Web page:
As the other officers searched for a better vantage point, Brownlow stayed at the door with the window and watched Troyke. He saw Troyke walk toward the square with the rifle but lost sight of him. Brownlow heard a volley of gunfire, but could not see Troyke or anyone else firing a weapon.
The gunfire that Brownlow heard was Hurley shooting and killing Troyke. Hurley rushed out of the Arvada Army Navy Surplus store where he had been shopping and used his legally concealed handgun to kill Troyke at 1:36 p.m.
Hurley, wearing a red shirt, then stepped into Brownlow’s view holding Troyke’s rifle and his handgun, according to King’s letter. Brownlow saw Hurley manipulating the rifle and at 1:37 p.m. fired three rounds, striking Hurley.
A paramedic with the Jefferson County SWAT team started rendering aid to Hurley at 1:44 p.m.
Doctors at Lutheran Medical Center in Wheat Ridge declared Hurley dead shortly after he arrived at the hospital, according to his autopsy report. Hurley died of a single gunshot to the pelvis, according to his autopsy. The bullet entered his buttock from behind and did not exit his body.
“Though the acts of John Hurley were nothing short of heroic, the facts must be viewed as they appeared to Officer Brownlow at the time and future developments are irrelevant to the legal analysis,” King wrote in her letter. “Officer Brownlow did not know, and could not have known from his vantage point, of the murder of Officer Beesley or of Hurley’s role in eliminating the threat posed by the man in black. Rather, based upon information known to Brownlow, the presence of a mass shooter, and the potential for a second mass shooter in a red shirt carrying a rifle and a handgun turned toward a hub of community activity, warranted deadly force and no lesser degree of force would eliminate the potential threat.”
Brownlow did not issue a warning or commands before opening fire, King said Monday. Brownlow attended a training on how to respond to an active shooter on March 31, she wrote in her letter.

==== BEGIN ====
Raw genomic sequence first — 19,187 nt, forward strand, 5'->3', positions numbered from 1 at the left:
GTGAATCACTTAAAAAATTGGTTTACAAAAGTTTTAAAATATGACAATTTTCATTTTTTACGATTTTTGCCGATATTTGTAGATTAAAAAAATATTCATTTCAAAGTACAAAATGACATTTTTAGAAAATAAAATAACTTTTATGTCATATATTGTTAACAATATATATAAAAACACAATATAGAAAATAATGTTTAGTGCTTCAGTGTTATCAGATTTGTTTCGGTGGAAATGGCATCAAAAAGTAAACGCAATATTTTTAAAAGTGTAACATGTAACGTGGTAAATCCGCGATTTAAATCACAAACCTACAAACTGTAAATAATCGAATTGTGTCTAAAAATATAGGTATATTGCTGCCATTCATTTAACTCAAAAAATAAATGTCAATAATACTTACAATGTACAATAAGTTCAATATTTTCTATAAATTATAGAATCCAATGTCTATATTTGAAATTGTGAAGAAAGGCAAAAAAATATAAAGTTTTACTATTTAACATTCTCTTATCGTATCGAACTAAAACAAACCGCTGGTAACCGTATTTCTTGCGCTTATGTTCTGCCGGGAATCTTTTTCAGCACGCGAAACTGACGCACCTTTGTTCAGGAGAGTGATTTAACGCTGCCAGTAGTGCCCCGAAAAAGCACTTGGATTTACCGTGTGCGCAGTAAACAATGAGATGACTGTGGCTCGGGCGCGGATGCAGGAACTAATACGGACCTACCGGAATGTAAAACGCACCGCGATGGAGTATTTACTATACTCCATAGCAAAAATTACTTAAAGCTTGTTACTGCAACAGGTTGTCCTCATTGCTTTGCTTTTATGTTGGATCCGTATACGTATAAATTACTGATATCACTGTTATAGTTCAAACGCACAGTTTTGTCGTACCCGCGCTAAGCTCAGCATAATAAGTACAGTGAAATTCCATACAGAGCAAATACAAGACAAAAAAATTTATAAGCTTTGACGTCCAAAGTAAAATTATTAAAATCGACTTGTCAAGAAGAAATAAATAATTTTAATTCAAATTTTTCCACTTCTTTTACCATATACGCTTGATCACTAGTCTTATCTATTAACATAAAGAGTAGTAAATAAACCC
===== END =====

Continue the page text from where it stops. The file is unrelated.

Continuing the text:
Arvada police officers are trained to evaluate active shooter situations when deciding whether to give commands to a suspect before using force, Arvada police spokesman Dave Snelling said. The correct decision varies depending on the scenario, he said.
Brownlow remained on paid administrative leave Monday and Snelling said it’s up to the officer to decide whether to come back to his previous role. The department will conduct an internal review of officers’ decisions that day now that the district attorney’s review is complete, Snelling said.
Arvada Mayor Marc Williams on Monday said he hoped King’s decision to clear Brownlow of criminal wrongdoing would bring some closure to those affected by the shootings on June 21.
“I do view Johnny Hurley as a hero that day,” he said. “We’re still saddened by the loss of Gordon Beesley and we’re also thinking of the officer. He’s gotta live with this and that’s tough.”
King is the second district attorney in recent years to find a police officer legally justified in shooting someone acting in self-defense. Adams County prosecutors in 2018 declined to charge an Aurora police officer who shot and killed a 73-year-old homeowner defending his home against a violent intruder.
Denver Post reporter Sam Tabachnik contributed to this report.